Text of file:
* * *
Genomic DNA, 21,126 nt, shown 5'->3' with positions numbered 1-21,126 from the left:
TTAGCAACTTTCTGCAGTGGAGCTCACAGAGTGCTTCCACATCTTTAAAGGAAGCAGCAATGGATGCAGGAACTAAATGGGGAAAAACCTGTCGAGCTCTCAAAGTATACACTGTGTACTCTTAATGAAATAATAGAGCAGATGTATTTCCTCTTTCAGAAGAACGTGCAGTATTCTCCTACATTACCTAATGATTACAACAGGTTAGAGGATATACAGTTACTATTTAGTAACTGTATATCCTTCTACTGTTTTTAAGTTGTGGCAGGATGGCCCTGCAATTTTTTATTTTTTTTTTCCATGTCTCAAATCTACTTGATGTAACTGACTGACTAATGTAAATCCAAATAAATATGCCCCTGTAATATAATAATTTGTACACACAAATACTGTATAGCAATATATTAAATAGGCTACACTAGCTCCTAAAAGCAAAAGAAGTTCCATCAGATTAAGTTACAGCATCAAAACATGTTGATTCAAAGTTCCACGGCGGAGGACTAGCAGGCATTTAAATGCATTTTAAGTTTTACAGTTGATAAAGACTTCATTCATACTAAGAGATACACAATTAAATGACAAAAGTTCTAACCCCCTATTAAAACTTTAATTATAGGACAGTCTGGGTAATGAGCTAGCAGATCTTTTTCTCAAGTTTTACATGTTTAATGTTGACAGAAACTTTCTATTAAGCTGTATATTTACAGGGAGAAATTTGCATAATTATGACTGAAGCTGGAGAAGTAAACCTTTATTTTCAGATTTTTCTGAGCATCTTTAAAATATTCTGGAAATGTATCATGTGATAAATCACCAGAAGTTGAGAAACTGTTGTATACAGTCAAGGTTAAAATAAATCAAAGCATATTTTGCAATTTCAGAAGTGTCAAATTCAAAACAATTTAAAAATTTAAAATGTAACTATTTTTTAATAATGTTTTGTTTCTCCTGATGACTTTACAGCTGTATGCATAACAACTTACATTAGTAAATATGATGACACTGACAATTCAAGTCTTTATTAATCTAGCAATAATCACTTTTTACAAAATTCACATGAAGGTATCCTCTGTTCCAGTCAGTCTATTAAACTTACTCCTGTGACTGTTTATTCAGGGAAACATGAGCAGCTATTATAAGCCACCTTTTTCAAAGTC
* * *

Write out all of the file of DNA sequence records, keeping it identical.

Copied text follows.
Genomic DNA, 21,126 nt, shown 5'->3' with positions numbered 1-21,126 from the left:
TTAGCAACTTTCTGCAGTGGAGCTCACAGAGTGCTTCCACATCTTTAAAGGAAGCAGCAATGGATGCAGGAACTAAATGGGGAAAAACCTGTCGAGCTCTCAAAGTATACACTGTGTACTCTTAATGAAATAATAGAGCAGATGTATTTCCTCTTTCAGAAGAACGTGCAGTATTCTCCTACATTACCTAATGATTACAACAGGTTAGAGGATATACAGTTACTATTTAGTAACTGTATATCCTTCTACTGTTTTTAAGTTGTGGCAGGATGGCCCTGCAATTTTTTATTTTTTTTTTCCATGTCTCAAATCTACTTGATGTAACTGACTGACTAATGTAAATCCAAATAAATATGCCCCTGTAATATAATAATTTGTACACACAAATACTGTATAGCAATATATTAAATAGGCTACACTAGCTCCTAAAAGCAAAAGAAGTTCCATCAGATTAAGTTACAGCATCAAAACATGTTGATTCAAAGTTCCACGGCGGAGGACTAGCAGGCATTTAAATGCATTTTAAGTTTTACAGTTGATAAAGACTTCATTCATACTAAGAGATACACAATTAAATGACAAAAGTTCTAACCCCCTATTAAAACTTTAATTATAGGACAGTCTGGGTAATGAGCTAGCAGATCTTTTTCTCAAGTTTTACATGTTTAATGTTGACAGAAACTTTCTATTAAGCTGTATATTTACAGGGAGAAATTTGCATAATTATGACTGAAGCTGGAGAAGTAAACCTTTATTTTCAGATTTTTCTGAGCATCTTTAAAATATTCTGGAAATGTATCATGTGATAAATCACCAGAAGTTGAGAAACTGTTGTATACAGTCAAGGTTAAAATAAATCAAAGCATATTTTGCAATTTCAGAAGTGTCAAATTCAAAACAATTTAAAAATTTAAAATGTAACTATTTTTTAATAATGTTTTGTTTCTCCTGATGACTTTACAGCTGTATGCATAACAACTTACATTAGTAAATATGATGACACTGACAATTCAAGTCTTTATTAATCTAGCAATAATCACTTTTTACAAAATTCACATGAAGGTATCCTCTGTTCCAGTCAGTCTATTAAACTTACTCCTGTGACTGTTTATTCAGGGAAACATGAGCAGCTATTATAAGCCACCTTTTTCAAAGTC